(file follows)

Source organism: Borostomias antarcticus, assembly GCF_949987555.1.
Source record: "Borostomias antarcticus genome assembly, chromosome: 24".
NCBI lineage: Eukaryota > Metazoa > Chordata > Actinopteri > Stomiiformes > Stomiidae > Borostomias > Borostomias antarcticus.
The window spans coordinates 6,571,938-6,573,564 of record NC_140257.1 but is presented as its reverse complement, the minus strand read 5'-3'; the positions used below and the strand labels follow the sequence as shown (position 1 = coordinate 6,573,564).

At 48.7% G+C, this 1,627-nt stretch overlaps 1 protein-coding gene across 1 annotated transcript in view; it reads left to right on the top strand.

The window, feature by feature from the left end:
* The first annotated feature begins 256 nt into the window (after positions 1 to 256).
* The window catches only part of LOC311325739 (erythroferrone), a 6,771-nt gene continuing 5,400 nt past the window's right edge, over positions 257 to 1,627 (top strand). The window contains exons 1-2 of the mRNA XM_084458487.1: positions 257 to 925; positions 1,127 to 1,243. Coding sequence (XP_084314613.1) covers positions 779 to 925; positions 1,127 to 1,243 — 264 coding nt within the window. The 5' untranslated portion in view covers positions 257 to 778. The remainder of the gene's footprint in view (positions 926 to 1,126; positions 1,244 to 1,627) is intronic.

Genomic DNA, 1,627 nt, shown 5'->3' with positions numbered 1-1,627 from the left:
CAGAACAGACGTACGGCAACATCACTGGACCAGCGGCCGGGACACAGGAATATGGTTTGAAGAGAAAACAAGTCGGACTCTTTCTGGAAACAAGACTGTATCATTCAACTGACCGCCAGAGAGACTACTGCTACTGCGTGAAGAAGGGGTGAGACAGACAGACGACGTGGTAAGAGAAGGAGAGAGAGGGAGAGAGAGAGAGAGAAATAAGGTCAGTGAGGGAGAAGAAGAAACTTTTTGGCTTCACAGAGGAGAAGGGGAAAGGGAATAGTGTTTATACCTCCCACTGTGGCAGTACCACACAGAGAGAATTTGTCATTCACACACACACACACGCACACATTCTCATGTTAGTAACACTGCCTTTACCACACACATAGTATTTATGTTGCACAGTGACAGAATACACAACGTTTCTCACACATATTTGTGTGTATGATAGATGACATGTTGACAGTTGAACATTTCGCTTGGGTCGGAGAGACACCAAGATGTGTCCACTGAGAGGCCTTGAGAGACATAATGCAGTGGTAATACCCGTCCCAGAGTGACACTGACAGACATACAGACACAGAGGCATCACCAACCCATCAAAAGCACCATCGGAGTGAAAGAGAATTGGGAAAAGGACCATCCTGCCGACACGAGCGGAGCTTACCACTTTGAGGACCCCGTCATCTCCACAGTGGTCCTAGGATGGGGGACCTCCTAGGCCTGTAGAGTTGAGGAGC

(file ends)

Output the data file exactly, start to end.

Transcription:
Source organism: Borostomias antarcticus, assembly GCF_949987555.1.
Source record: "Borostomias antarcticus genome assembly, chromosome: 24".
NCBI lineage: Eukaryota > Metazoa > Chordata > Actinopteri > Stomiiformes > Stomiidae > Borostomias > Borostomias antarcticus.
The window spans coordinates 6,571,938-6,573,564 of record NC_140257.1 but is presented as its reverse complement, the minus strand read 5'-3'; the positions used below and the strand labels follow the sequence as shown (position 1 = coordinate 6,573,564).

At 48.7% G+C, this 1,627-nt stretch overlaps 1 protein-coding gene across 1 annotated transcript in view; it reads left to right on the top strand.

The window, feature by feature from the left end:
* The first annotated feature begins 256 nt into the window (after positions 1 to 256).
* The window catches only part of LOC311325739 (erythroferrone), a 6,771-nt gene continuing 5,400 nt past the window's right edge, over positions 257 to 1,627 (top strand). The window contains exons 1-2 of the mRNA XM_084458487.1: positions 257 to 925; positions 1,127 to 1,243. Coding sequence (XP_084314613.1) covers positions 779 to 925; positions 1,127 to 1,243 — 264 coding nt within the window. The 5' untranslated portion in view covers positions 257 to 778. The remainder of the gene's footprint in view (positions 926 to 1,126; positions 1,244 to 1,627) is intronic.

Genomic DNA, 1,627 nt, shown 5'->3' with positions numbered 1-1,627 from the left:
CAGAACAGACGTACGGCAACATCACTGGACCAGCGGCCGGGACACAGGAATATGGTTTGAAGAGAAAACAAGTCGGACTCTTTCTGGAAACAAGACTGTATCATTCAACTGACCGCCAGAGAGACTACTGCTACTGCGTGAAGAAGGGGTGAGACAGACAGACGACGTGGTAAGAGAAGGAGAGAGAGGGAGAGAGAGAGAGAGAAATAAGGTCAGTGAGGGAGAAGAAGAAACTTTTTGGCTTCACAGAGGAGAAGGGGAAAGGGAATAGTGTTTATACCTCCCACTGTGGCAGTACCACACAGAGAGAATTTGTCATTCACACACACACACACGCACACATTCTCATGTTAGTAACACTGCCTTTACCACACACATAGTATTTATGTTGCACAGTGACAGAATACACAACGTTTCTCACACATATTTGTGTGTATGATAGATGACATGTTGACAGTTGAACATTTCGCTTGGGTCGGAGAGACACCAAGATGTGTCCACTGAGAGGCCTTGAGAGACATAATGCAGTGGTAATACCCGTCCCAGAGTGACACTGACAGACATACAGACACAGAGGCATCACCAACCCATCAAAAGCACCATCGGAGTGAAAGAGAATTGGGAAAAGGACCATCCTGCCGACACGAGCGGAGCTTACCACTTTGAGGACCCCGTCATCTCCACAGTGGTCCTAGGATGGGGGACCTCCTAGGCCTGTAGAGTTGAGGAGC